International Law after Trump

The Trump administration seems to have forgotten about international law. This has led to an enormous failure on the part of the United States to defend basic principles of international law when they are violated, as in the Russian aggression against Ukrainian naval vessels in the Kerch Strait and Russian strangulation of the Ukrainian port of Mariupol and others in the Sea of Azov, or Chinese violations of international law in the South China Sea.

Also of great importance has been the failure to build new international regimes with treaties and within the framework of international institutions. The withdrawal from the 6-party nuclear agreement with Iran is a case in point, as is the withdrawal by the U.S. from negotiations to establish the Trans-Pacific Partnership.  The withdrawal from the Paris Climate Agreemen is another example.

Finally, the Trump administration’s disdain for international law has allowed it to pursue policies that are in flagrant violation of fundamental norms of international law. One telling example has been the imposition of tariffs on China and other products on the wholly specious rationale that they are authorized under a national security exception in the GATT or World Trade Organization charter.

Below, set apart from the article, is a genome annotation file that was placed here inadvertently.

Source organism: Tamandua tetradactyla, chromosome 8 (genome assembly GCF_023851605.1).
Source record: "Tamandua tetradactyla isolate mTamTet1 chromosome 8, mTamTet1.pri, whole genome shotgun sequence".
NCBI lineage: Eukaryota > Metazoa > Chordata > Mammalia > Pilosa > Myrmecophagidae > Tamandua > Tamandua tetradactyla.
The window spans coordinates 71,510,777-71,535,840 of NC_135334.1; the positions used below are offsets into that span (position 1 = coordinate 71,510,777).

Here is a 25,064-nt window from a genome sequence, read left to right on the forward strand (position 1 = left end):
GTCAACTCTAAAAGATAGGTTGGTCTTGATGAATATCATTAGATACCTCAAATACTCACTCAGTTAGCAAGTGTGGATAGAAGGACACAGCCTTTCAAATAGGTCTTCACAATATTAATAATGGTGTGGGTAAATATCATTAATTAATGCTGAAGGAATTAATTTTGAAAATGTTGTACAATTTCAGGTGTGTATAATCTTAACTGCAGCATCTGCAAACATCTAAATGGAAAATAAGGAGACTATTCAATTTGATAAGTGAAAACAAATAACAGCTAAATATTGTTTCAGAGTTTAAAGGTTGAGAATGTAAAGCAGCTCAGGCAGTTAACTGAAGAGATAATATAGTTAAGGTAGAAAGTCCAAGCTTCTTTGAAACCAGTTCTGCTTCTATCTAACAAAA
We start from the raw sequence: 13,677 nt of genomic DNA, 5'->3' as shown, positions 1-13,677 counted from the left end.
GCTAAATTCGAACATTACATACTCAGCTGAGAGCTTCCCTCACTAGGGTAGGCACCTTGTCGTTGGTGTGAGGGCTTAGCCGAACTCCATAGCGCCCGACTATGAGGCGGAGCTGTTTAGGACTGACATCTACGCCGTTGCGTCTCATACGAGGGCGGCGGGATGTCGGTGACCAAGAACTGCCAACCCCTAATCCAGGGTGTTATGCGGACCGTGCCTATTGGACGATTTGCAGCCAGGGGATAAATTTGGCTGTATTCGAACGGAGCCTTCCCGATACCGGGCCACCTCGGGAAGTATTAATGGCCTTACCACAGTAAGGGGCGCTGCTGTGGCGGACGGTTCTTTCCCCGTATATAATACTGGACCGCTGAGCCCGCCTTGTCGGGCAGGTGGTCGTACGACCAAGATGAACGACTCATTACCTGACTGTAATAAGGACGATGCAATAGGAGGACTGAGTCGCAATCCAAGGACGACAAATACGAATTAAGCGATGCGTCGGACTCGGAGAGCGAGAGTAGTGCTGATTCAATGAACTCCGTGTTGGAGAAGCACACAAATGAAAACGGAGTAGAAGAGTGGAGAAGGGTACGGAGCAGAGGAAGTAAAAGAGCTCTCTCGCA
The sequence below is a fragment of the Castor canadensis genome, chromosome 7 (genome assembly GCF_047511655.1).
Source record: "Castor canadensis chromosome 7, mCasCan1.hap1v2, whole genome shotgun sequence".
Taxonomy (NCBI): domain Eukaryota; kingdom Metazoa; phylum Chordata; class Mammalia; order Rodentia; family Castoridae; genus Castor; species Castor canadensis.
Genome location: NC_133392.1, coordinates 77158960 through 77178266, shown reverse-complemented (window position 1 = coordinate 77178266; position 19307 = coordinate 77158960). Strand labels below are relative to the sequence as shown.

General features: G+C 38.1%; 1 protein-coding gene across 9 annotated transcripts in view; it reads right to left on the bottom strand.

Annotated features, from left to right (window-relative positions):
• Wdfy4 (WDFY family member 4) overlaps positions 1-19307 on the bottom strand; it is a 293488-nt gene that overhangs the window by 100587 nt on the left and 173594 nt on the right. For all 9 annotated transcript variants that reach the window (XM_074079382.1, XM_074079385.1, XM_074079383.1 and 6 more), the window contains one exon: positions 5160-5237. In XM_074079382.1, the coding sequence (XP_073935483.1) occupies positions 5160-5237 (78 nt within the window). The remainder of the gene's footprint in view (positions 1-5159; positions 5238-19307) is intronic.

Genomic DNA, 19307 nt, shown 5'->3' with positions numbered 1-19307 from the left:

Other examples abound. The U.S. has not responded at a high level to apparent threats by Russia against the independence and territorial integrity of Belarus.

See

Anne Applebaum, “Why the world should be paying attention to Putin’s plans for Belarus,” Washington Post, Jan. 4, 2019.

In a normal world, with a normal presidency of the United States, critics of U.S. policy and advocates of international law would direct rational appeals to the White House, stressing the extent advocated policies advanced U.S. interests.